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Crowing Pains is a 1947 Looney Tunes short directed by Robert McKimson.


Sylvester is sneaking to the doghouse in a bush. He tries to steal a bone outside the doghouse, but the Barnyard Dawg grabs the paw and looks inside the bush to see Sylvester with a flower in his mouth and several more flowers on his head. After Sylvester deliberately whacks Barnyard Dawg on the head with his dog food dish, Barnyard Dawg chases Sylvester on the wall and jumps over a branch, only to get caught by the leash and hangs from the branch by the leash. Sylvester is about to cut the leash with an axe, but Foghorn grabs the blade and Sylvester whacks too hard and vibrates as he goes by the fire wood, and the branch breaks and Barnyard Dawg gets hit on the head and walks off. Foghorn lectures Sylvester to "Bury the hatchet, I say bury the hatchet, but not in anyone's head, boy!" when Sylvester is trying to speak, Sylvester angrily yells "Ah, SHUT UP!" and whacks Foghorn on the head with the bladeless axe and leaves as Foghorn sees stars and still holds the blade. Henry says, "I'm not sure, but this might be a chicken," and drags him as Foghorn asks, "What's the ga-I say what's the gag son? GAG that is! Where are we takin' me, boy? Speak up!" After Henry tells Foghorn that he is a chicken, Foghorn convinces Henery that Sylvester is a chicken. Foghorn sticks Henery in an egg and places it under Sylvester. Sylvester wakes up, thinking he's laid the egg and has become a mother, sings "Rock A Bye Baby" to it then hides the egg when he sees Foghorn coming and Foghorn congratulates Sylvester for laying the egg and Sylvester realizes that "HEY, tomcats can't be Mothers! Cats don't lay eggs! There's something screwy here!" and attempts to detach himself from this egg that suddenly follows him and attaches itself to him and that literally scares Sylvester out of his wits when he thinks the egg is possessed by a ghost. He runs from it and literally does all sorts of things, including running into the dog house belonging to the Barnyard Dawg. The dog pulls the cat out and stomps all over him and walks off. Henery, still in the egg, runs into the dog, which causes the dog to trip and fall over. The dog looks at the egg and then at the camera and ponders "I just takes a step and presto, I lays an egg!" A mother duck, with her ducklings, says to herself, "Presto, and he lays an egg. And to think for fifteen years, I've been doing it the hard way." The egg/Henery finally discovers Sylvester's hiding spot, a barrel, and he starts to attach himself to Sylvester's skin.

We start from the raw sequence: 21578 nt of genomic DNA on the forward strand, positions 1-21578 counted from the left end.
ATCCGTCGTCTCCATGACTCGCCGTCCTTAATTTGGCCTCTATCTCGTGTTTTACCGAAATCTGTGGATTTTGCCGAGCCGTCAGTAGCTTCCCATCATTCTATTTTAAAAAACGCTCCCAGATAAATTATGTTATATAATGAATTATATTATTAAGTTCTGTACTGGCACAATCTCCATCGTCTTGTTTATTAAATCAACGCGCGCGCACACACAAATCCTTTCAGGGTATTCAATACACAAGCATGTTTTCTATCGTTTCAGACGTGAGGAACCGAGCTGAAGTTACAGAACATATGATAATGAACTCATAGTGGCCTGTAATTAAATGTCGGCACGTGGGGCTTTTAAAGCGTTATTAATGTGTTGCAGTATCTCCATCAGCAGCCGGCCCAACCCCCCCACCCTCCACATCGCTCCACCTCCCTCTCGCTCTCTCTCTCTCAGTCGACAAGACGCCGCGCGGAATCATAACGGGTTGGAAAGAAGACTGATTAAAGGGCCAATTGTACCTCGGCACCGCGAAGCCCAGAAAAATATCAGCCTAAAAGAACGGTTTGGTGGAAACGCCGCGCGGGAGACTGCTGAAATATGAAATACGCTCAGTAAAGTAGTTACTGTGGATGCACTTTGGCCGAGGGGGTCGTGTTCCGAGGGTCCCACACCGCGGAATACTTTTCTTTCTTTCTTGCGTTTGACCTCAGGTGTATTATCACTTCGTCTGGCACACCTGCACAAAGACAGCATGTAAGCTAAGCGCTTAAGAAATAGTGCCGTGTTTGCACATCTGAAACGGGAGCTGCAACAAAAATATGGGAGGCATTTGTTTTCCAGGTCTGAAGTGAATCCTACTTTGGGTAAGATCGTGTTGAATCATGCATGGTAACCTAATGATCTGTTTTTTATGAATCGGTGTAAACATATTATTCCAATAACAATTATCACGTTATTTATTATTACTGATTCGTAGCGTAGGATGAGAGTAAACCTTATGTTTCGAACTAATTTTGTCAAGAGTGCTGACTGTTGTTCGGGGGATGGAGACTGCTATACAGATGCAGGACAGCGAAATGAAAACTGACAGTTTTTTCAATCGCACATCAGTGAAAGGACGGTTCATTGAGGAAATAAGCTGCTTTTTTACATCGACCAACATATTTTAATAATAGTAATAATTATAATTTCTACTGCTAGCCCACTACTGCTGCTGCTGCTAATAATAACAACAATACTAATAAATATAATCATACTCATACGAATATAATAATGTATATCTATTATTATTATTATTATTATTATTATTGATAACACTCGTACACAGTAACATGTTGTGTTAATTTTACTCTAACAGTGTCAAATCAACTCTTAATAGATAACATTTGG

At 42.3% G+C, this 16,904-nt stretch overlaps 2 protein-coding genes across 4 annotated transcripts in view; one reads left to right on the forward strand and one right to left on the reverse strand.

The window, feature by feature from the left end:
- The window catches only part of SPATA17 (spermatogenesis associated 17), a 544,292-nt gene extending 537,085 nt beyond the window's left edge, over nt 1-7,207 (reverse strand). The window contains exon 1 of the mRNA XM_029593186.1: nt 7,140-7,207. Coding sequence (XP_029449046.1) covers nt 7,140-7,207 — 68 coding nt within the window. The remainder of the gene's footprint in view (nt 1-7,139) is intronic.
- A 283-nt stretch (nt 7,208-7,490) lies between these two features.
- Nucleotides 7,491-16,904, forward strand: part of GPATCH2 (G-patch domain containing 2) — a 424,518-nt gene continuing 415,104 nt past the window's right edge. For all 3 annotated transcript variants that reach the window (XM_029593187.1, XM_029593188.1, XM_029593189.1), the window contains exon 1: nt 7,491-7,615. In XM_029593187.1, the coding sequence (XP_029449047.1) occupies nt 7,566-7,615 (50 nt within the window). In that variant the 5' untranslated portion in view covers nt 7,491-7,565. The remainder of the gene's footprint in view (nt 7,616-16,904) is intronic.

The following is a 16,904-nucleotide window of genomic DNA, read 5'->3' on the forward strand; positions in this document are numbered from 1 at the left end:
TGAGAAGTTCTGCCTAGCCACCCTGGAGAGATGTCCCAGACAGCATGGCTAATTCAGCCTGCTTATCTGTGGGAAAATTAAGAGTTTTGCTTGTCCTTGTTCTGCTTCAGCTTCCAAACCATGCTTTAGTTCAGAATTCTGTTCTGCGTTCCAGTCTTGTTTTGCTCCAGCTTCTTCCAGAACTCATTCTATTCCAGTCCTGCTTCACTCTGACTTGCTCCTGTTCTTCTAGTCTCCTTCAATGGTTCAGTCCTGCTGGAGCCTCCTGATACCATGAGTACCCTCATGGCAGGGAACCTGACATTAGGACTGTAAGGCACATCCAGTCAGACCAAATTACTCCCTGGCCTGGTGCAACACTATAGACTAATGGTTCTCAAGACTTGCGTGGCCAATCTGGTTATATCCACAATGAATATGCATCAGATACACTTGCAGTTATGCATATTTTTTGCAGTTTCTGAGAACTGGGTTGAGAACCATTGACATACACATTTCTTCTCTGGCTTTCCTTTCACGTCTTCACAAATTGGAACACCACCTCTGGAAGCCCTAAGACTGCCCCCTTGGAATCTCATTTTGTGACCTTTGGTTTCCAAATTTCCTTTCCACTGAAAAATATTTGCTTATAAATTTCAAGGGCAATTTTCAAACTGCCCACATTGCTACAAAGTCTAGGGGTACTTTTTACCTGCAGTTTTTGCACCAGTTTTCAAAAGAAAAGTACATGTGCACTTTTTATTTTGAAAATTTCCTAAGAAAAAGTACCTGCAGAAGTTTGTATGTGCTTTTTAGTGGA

Reaching a breaking point, Sylvester comes close to literally smashing the egg with a mallet. Just as the egg is about to be smashed, Henry breaks out and hollers "STOP!!" to which Sylvester literally yanks his head up and down by his ears and grabs his tail and literally yanks on it, causing his head to literally pop up and down on his shoulders because he himself thinks he's crazy. Henry, seeing enough, clobbers Sylvester with a mallet and drags him off. Sylvester wakes up and asks "Say, what's the big idea?!" and Henry warns the "chicken" to not give him any trouble and Sylvester realizes that he's been part of a trick and he leaps up and shows Henry that the actual chicken, "A ROOSTER in fact!", is Foghorn himself. "Rooster? If I'm a rooster-I say if I'm a rooster, I hope to be struck by-" bellows an offended Foghorn, but is interrupted when he is almost struck by lightning and decides "Well, let's put it another way. WAY that is" and an argument arises between Sylvester, Foghorn, and the Dawg as they accuse each other of misleading Henry Hawk. Finally, Henry decides the only way to settle the matter is to see who crows at dawn, and they all agree with an "OKAY!" with Foghorn alone "OKAY, THAT IS!" At dawn the next morning, a sun pops up and rooster crows, but from whom? Sylvester has his mouth open because he typically always has his mouth open, looking dumbfounded, but Barnyard Dawg thinks Sylvester is crowing and walks off after hearing enough. Henery mistakes this for the sound of the rooster and he drags Sylvester away. Foghorn crows out the side of his mouth holding up a how-to book on ventriloquism. Foghorn says, "You gotta-I say you gotta keep on your toes. TOES that is!"




  • When this cartoon aired on The WB, the scene of Barnyard Dawg hanging from a tree branch by his leash and Sylvester, armed with an axe, is about to swing it at him, was cut, jumping from Barnyard Dawg chasing Sylvester to Foghorn telling Sylvester, "Let's bury the hatchet, but not in anyone's head".[3]


  • This cartoon is the second to feature more than two stars in one cartoon, the first being "A Corny Concerto".
  • This is the only cartoon in the Golden Age of American Animation which Sylvester shares the screen with any of the three other stars. Sylvester and Foghorn Leghorn did appear in "The Yolks on You" (1980).
  • This is one of the few cartoons where Foghorn Leghorn wins out against another character; Sylvester is the loser in this case.